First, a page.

The ultimate oxymoron is that death is just as much a part of life as living is.
You don't realise it until someone close to you dies, and that moment can come to define your memories of that person. When my grandma died it was a slow, but dignified process. She was not in pain, and we were able to be by her bedside as she drifted away. I count myself lucky, as her death didn't overshadow my memories of her life. Some people have a much less dignified death that can have a life long effect on their friends and family.
I am writing this after listening to the doctors and nurses on my ward desperately try to save the life of another patient. The apparent ease at which the patient's heart stopped and started made me realise that the line between life and death is so fine, and this patient was straddling that line for about 40 minutes before he passed away. Although his family didn't have the honour, like i did with my grandma, of being around his bedside as he peacefully passed away, i hope they take comfort in the fact that he was surrounded by a team of nurses and doctors who were working hard to save him. I hope they also take comfort in the fact that the process of hospital resuscitation isn't as traumatic and lacking in dignity as we are led to believe on shows like ER or Casualty.
It is also interesting to observe how the staff react. I overheard a clearly upset porter who had brought the patient back to the ward from x-ray moments before the patient 'crashed'. Clearly this was her first experience of death, and she was being counselled by a colleague. His advice to her was "if you're not upset by the death of a patient, you're in the wrong job". What a very telling sentence, he is clearly the right person to be working in a hospital.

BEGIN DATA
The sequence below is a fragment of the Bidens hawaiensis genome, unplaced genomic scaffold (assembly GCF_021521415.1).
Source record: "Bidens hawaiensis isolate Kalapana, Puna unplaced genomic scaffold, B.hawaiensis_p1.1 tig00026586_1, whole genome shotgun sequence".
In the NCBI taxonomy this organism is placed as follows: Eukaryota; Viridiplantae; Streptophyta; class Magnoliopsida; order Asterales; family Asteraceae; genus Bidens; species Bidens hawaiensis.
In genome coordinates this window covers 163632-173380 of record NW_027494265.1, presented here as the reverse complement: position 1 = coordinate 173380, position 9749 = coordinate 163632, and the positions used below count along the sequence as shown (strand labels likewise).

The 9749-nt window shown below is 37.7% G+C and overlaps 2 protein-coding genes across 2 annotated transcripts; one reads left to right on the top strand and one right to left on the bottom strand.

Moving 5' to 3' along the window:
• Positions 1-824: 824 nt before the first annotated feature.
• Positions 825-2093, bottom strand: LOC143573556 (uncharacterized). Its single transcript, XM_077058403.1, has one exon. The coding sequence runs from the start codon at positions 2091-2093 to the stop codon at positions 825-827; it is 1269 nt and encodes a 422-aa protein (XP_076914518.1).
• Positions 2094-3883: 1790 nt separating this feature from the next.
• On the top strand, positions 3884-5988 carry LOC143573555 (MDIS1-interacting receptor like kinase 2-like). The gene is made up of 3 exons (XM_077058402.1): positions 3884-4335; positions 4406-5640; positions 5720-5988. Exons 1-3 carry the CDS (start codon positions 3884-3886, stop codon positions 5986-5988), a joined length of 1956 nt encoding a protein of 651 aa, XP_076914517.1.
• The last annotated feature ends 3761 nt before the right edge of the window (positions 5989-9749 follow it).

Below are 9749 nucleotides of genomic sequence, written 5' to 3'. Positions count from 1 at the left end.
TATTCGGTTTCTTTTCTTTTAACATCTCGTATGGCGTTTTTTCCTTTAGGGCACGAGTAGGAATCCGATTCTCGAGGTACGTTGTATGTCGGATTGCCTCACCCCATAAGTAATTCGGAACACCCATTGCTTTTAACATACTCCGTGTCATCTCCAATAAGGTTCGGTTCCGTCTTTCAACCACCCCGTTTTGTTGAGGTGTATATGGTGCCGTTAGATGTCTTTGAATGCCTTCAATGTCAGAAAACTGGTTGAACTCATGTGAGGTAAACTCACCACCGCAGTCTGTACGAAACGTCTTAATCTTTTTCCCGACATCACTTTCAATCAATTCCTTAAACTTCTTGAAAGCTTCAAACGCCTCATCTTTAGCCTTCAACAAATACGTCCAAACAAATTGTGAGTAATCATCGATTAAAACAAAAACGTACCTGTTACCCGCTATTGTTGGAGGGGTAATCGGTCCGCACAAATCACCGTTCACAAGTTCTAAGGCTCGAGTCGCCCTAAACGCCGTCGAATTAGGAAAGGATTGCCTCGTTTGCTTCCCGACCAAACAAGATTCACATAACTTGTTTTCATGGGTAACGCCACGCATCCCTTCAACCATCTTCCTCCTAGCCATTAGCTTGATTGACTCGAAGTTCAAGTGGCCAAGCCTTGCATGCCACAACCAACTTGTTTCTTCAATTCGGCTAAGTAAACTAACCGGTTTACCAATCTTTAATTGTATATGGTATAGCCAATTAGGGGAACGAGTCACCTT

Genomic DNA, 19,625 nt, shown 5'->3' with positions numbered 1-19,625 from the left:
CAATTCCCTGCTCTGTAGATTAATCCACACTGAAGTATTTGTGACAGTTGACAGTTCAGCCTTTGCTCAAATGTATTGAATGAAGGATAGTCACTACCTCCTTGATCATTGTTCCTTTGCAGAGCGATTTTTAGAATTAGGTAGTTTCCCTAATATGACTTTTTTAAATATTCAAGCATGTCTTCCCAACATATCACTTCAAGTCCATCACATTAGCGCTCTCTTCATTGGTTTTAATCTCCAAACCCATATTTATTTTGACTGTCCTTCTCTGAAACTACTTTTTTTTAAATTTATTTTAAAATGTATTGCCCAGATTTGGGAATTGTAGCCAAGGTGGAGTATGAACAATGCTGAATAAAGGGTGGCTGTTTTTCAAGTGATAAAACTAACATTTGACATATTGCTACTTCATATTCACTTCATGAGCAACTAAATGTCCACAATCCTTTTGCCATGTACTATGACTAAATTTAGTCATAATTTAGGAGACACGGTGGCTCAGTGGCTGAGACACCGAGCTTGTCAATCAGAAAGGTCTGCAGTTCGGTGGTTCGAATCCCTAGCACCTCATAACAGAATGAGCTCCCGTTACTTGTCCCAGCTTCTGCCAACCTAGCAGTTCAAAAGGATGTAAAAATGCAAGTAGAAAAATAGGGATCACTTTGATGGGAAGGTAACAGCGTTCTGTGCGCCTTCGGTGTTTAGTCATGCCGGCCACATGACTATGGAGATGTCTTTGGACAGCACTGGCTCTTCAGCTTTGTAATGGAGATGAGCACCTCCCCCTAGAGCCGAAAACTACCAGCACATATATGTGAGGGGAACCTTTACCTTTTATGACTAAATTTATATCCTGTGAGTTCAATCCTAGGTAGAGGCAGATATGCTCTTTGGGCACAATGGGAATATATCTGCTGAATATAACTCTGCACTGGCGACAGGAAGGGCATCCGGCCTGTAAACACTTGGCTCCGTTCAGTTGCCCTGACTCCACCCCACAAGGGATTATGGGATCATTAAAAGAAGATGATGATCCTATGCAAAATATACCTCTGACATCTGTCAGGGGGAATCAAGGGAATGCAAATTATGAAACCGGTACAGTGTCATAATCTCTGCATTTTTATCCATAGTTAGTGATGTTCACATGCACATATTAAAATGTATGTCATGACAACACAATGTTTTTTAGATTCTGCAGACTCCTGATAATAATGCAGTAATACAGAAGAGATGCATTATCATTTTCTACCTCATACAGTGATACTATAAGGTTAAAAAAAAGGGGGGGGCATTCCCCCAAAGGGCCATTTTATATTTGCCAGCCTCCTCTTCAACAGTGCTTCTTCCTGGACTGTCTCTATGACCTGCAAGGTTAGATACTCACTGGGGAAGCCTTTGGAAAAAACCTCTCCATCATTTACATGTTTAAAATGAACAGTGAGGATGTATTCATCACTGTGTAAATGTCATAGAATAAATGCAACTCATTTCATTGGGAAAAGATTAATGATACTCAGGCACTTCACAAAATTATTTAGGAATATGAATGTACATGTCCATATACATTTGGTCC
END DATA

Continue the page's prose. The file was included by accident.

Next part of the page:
When a patient dies i can imagine that those involved in that persons care will begin to analyse their contact with them. Did I do everything right? Is there anything more i could have done? Did i let my patient down? These are normal reactions, but how we deal with them can determine to what extent we experience Post-Traumatic Stress Disorder (PTSD). PTSD is a complex topic, and i do not intend to go into it in detail here. However, what i have learned from experience, and from some training, is that the difference between someone who does experience PTSD and someone who doesn't, is the level of support their receive, and the amount they talk about the incident. Bottling feelings up is a sure fire way to end up in PTSD-town. I hope the doctors and nurses involved in this patients care have someone they can talk to about it.
The family have a long period of bereavement ahead of them. The only way to get through it is by taking it one day at a time.